Theory comparison and choice in chemistry, 1766-1791

Geoffrey Blumenthal, James Ladyman

Research output: Contribution to journalArticle (Academic Journal)peer-review

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This is the second of a pair of papers, of which the first showed how each of the main late phlogistic theories effectively reached impasses due to internal problems or included features which made them unacceptable even to other phlogistians. This paper firstly summarises the development of Lavoisier’s theory. Then a very detailed comparison is given between the main theories, with regard to various criteria for comparison. This paper briefly notes some implications for the underdetermination of theory by evidence, for pluralisms, and for methodologies in the history of science. Lavoisier and his colleagues produced a largely experimentally-based compositional structure which for the first time allowed all of existing chemistry to be comprehended organisationally. This contrasted with the previous situation in which it had been found necessary in a textbook to argue that chemistry was not a purely speculative science. Together with the problems of the late phlogistic theories, this was why over the next decade the vast majority of chemists rationally changed to using the new theory.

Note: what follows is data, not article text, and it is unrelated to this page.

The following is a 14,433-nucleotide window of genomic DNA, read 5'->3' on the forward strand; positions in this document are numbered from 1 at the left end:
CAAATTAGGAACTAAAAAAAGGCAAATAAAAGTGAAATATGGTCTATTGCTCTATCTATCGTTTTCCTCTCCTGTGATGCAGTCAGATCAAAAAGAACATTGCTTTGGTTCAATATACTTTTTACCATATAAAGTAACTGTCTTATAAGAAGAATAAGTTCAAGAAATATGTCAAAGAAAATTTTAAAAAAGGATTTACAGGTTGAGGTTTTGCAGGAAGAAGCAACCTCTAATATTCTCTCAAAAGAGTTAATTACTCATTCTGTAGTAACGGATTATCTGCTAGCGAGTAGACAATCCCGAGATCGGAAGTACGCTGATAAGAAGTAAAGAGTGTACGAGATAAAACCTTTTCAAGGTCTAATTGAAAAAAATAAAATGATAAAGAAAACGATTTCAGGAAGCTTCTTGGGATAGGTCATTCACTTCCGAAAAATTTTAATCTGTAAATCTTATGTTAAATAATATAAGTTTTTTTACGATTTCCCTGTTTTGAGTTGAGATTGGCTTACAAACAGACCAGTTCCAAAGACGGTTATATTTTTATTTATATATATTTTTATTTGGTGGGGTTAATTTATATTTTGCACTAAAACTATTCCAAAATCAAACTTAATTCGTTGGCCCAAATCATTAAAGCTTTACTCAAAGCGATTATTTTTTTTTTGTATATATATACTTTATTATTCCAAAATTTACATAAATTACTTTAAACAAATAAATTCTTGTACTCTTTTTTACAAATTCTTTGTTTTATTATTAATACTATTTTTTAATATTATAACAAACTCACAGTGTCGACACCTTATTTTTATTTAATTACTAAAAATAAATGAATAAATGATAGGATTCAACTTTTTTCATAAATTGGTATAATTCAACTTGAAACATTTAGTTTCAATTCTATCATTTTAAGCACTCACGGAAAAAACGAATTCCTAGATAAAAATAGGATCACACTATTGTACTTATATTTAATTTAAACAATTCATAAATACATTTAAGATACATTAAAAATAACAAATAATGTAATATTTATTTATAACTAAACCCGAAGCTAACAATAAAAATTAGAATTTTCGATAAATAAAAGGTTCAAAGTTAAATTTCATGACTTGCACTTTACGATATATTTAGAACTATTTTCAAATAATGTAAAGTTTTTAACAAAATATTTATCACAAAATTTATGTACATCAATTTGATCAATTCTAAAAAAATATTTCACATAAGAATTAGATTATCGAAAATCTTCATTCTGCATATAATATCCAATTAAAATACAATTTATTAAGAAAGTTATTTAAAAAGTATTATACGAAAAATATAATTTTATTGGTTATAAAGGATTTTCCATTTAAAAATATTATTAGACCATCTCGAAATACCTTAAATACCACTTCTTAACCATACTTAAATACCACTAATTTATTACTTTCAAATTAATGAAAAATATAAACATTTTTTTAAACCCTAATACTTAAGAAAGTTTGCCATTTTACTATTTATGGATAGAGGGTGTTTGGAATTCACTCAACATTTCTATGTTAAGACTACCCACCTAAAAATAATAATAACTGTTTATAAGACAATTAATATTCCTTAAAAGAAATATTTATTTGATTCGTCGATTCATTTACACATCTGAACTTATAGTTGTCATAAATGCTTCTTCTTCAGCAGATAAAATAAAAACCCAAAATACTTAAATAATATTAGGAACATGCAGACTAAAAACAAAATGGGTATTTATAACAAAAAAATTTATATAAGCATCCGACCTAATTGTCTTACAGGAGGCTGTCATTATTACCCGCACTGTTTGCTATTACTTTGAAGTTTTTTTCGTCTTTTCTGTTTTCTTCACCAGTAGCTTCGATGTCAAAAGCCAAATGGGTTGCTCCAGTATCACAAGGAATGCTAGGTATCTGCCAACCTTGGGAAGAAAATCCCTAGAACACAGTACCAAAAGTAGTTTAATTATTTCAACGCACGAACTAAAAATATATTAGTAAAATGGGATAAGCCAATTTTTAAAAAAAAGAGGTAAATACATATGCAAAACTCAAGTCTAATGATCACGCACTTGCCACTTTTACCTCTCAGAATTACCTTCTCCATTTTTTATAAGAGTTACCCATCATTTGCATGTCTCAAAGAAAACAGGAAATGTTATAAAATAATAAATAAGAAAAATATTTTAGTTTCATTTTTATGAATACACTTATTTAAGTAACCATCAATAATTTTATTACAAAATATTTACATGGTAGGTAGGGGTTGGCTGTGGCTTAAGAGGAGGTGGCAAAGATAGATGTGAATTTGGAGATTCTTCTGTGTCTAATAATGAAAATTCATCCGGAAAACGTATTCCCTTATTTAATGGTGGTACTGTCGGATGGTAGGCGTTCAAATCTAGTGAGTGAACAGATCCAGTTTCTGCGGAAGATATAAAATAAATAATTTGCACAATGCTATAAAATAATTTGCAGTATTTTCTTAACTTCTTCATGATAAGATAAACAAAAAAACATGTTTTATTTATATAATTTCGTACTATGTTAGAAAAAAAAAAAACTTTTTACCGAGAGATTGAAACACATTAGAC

Original languageEnglish
Pages (from-to)169-189
Number of pages21
JournalFoundations of Chemistry
Issue number3
Early online date23 Oct 2017
Publication statusPublished - Oct 2018

Structured keywords

  • Centre for Science and Philosophy
  • Centre_for_science_and_philosophy


  • Theory comparison
  • Theory choice
  • Phlogiston
  • Lavoisier
  • Cavendish
  • Priestley
  • Kirwan
  • Scheele
  • Gren
  • Macquer


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